Whatever the reason, nobody seems to have taken interest in the treatise before Warren Van Egmond inspected it in the mid-seventies during the preparation of his global survey of Italian Renaissance manuscripts concerned with practical mathematics [1976; 1980]. By then, the autonomous existence of the abbacus tradition in the fourteenth and fifteenth centuries was well-established; but Van Egmond noticed that the manuscript which Karpinski had examined (Vatican MS Vat. Lat. 4826, henceforth V) could be dated by watermarks to the mid-fifteenth century, and that the algebra chapter (and certain other matters) were missing from two other manuscripts which also claim to contain Jacopo’s Tractatus algorismi (Florence, Riccardiana MS 2236, undated;[5] henceforth F; and Milan, Trivulziana MS 90, c. 1410; henceforth M)[6]. Because M can be dated by watermarks to c. 1410, some 40 years before V (yet still a whole century after 1307), and since V contains rules for the fourth degree not present in the algebra of Paolo Gherardi’s Libro di ragioni from 1328, Van Egmond decided (personal communication) “that the algebra section of Vat.Lat. 4826 [was] a late 14th-century algebra text that [had] been inserted into a copy of Jacopo’s early 14th-century algorism by a mid-15th-century copyist”.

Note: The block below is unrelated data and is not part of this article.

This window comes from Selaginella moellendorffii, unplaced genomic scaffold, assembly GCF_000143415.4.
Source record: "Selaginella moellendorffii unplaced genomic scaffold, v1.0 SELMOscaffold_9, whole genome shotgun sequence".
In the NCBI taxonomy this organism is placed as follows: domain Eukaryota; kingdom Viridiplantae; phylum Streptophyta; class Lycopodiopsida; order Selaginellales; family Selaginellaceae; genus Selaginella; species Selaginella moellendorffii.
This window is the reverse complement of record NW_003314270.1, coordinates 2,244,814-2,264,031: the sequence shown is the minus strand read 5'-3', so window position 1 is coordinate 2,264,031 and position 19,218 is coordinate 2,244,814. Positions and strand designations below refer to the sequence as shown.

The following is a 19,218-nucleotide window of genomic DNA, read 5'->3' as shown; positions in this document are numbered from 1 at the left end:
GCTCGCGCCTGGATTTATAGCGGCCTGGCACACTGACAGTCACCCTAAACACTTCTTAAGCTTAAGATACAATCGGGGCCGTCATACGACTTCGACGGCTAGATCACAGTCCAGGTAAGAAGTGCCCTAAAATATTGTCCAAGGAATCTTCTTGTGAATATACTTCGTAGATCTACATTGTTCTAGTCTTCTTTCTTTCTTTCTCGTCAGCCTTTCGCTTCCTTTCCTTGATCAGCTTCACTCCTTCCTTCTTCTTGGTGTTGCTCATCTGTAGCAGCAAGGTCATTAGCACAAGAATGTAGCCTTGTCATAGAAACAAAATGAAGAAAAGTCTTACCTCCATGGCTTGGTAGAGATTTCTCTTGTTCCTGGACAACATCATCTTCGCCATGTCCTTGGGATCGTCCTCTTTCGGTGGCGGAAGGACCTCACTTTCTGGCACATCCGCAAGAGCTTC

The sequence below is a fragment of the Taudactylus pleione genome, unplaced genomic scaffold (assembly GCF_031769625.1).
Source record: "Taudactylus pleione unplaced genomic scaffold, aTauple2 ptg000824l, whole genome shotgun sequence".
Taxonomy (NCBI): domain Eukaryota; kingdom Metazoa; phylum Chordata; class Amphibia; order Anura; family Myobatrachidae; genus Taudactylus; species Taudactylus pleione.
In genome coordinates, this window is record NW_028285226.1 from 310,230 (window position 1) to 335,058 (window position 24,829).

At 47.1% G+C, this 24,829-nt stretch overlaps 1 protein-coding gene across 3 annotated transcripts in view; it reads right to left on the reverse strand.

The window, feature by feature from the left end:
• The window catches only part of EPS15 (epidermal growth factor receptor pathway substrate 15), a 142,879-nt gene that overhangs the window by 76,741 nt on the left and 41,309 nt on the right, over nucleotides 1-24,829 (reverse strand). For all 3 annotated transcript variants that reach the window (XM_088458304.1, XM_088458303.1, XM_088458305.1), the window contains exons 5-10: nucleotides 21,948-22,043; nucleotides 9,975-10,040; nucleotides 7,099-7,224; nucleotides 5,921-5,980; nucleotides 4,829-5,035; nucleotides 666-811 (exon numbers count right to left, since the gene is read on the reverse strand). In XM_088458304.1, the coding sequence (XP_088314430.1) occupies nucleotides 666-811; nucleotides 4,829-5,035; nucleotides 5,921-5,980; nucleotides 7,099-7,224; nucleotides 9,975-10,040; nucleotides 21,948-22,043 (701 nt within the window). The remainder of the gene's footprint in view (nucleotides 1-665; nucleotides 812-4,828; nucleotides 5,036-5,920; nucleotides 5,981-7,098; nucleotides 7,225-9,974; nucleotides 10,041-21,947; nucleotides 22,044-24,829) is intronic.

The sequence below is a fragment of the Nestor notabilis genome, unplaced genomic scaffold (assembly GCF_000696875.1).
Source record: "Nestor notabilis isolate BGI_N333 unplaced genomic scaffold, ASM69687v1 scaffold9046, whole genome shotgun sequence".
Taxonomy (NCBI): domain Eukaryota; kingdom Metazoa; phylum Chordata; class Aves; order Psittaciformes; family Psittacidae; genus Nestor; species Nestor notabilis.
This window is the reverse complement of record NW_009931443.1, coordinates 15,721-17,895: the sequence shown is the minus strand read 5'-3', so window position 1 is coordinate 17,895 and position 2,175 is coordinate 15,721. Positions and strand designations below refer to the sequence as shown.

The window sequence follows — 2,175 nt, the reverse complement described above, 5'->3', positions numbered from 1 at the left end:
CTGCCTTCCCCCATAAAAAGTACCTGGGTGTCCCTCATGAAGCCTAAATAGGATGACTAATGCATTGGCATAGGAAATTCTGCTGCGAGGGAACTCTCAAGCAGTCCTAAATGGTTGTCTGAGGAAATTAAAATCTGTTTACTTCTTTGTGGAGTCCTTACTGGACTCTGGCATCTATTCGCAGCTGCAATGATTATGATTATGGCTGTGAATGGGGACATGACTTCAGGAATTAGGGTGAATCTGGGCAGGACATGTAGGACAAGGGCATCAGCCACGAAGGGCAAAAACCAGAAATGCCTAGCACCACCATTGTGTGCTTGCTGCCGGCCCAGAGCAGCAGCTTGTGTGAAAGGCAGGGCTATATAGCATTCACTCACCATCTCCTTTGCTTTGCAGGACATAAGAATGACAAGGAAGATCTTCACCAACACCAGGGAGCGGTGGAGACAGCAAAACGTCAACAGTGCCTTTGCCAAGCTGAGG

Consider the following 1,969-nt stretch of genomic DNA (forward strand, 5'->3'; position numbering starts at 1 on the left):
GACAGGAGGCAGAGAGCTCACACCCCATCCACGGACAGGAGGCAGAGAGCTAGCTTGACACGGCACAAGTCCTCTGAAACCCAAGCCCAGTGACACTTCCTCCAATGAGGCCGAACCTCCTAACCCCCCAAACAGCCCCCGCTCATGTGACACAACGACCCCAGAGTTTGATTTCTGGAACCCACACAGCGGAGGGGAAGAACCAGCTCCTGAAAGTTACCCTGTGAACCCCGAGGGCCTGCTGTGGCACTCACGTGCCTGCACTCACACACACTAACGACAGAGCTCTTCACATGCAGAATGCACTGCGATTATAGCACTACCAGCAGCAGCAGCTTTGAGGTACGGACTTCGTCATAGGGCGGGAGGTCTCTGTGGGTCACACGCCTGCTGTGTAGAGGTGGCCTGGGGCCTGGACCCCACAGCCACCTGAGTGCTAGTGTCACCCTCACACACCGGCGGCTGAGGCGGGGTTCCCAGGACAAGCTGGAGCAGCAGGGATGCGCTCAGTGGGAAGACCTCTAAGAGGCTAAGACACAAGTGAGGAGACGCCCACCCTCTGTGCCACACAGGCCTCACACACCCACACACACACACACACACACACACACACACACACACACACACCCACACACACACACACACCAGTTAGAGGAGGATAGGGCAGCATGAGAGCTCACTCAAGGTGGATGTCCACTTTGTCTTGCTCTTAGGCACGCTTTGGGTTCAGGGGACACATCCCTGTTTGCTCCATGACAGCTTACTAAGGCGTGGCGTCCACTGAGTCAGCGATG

Multiplication Table Proportional Sharing Single Hand Parallel Passage Orthographic Variant 
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© Birkhäuser Verlag AG 2007

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